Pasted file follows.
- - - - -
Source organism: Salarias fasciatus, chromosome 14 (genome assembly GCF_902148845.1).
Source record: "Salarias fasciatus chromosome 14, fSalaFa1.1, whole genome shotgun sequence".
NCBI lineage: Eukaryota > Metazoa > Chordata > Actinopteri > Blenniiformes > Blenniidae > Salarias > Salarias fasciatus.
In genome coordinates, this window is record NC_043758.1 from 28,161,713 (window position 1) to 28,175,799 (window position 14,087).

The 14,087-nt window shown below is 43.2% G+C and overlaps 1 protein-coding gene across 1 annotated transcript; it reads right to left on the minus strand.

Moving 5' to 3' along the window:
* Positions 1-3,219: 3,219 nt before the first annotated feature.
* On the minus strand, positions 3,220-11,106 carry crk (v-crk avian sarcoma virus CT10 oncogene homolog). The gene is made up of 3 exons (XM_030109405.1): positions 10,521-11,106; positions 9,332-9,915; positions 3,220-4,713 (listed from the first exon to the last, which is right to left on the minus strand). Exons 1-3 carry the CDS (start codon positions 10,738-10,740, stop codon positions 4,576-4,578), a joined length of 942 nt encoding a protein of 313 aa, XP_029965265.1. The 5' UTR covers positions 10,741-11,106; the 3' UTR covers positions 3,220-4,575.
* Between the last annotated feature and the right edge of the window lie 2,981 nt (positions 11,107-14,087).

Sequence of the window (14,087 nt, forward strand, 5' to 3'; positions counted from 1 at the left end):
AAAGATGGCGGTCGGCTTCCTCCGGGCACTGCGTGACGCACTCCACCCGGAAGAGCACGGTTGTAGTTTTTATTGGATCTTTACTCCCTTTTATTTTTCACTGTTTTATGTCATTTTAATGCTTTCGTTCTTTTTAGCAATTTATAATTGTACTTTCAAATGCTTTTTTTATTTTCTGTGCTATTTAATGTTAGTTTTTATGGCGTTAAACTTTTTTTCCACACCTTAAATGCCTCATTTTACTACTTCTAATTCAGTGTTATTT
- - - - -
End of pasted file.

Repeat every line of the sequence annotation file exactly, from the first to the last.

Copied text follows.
Source organism: Salarias fasciatus, chromosome 14 (genome assembly GCF_902148845.1).
Source record: "Salarias fasciatus chromosome 14, fSalaFa1.1, whole genome shotgun sequence".
NCBI lineage: Eukaryota > Metazoa > Chordata > Actinopteri > Blenniiformes > Blenniidae > Salarias > Salarias fasciatus.
In genome coordinates, this window is record NC_043758.1 from 28,161,713 (window position 1) to 28,175,799 (window position 14,087).

The 14,087-nt window shown below is 43.2% G+C and overlaps 1 protein-coding gene across 1 annotated transcript; it reads right to left on the minus strand.

Moving 5' to 3' along the window:
* Positions 1-3,219: 3,219 nt before the first annotated feature.
* On the minus strand, positions 3,220-11,106 carry crk (v-crk avian sarcoma virus CT10 oncogene homolog). The gene is made up of 3 exons (XM_030109405.1): positions 10,521-11,106; positions 9,332-9,915; positions 3,220-4,713 (listed from the first exon to the last, which is right to left on the minus strand). Exons 1-3 carry the CDS (start codon positions 10,738-10,740, stop codon positions 4,576-4,578), a joined length of 942 nt encoding a protein of 313 aa, XP_029965265.1. The 5' UTR covers positions 10,741-11,106; the 3' UTR covers positions 3,220-4,575.
* Between the last annotated feature and the right edge of the window lie 2,981 nt (positions 11,107-14,087).

Sequence of the window (14,087 nt, forward strand, 5' to 3'; positions counted from 1 at the left end):
AAAGATGGCGGTCGGCTTCCTCCGGGCACTGCGTGACGCACTCCACCCGGAAGAGCACGGTTGTAGTTTTTATTGGATCTTTACTCCCTTTTATTTTTCACTGTTTTATGTCATTTTAATGCTTTCGTTCTTTTTAGCAATTTATAATTGTACTTTCAAATGCTTTTTTTATTTTCTGTGCTATTTAATGTTAGTTTTTATGGCGTTAAACTTTTTTTCCACACCTTAAATGCCTCATTTTACTACTTCTAATTCAGTGTTATTT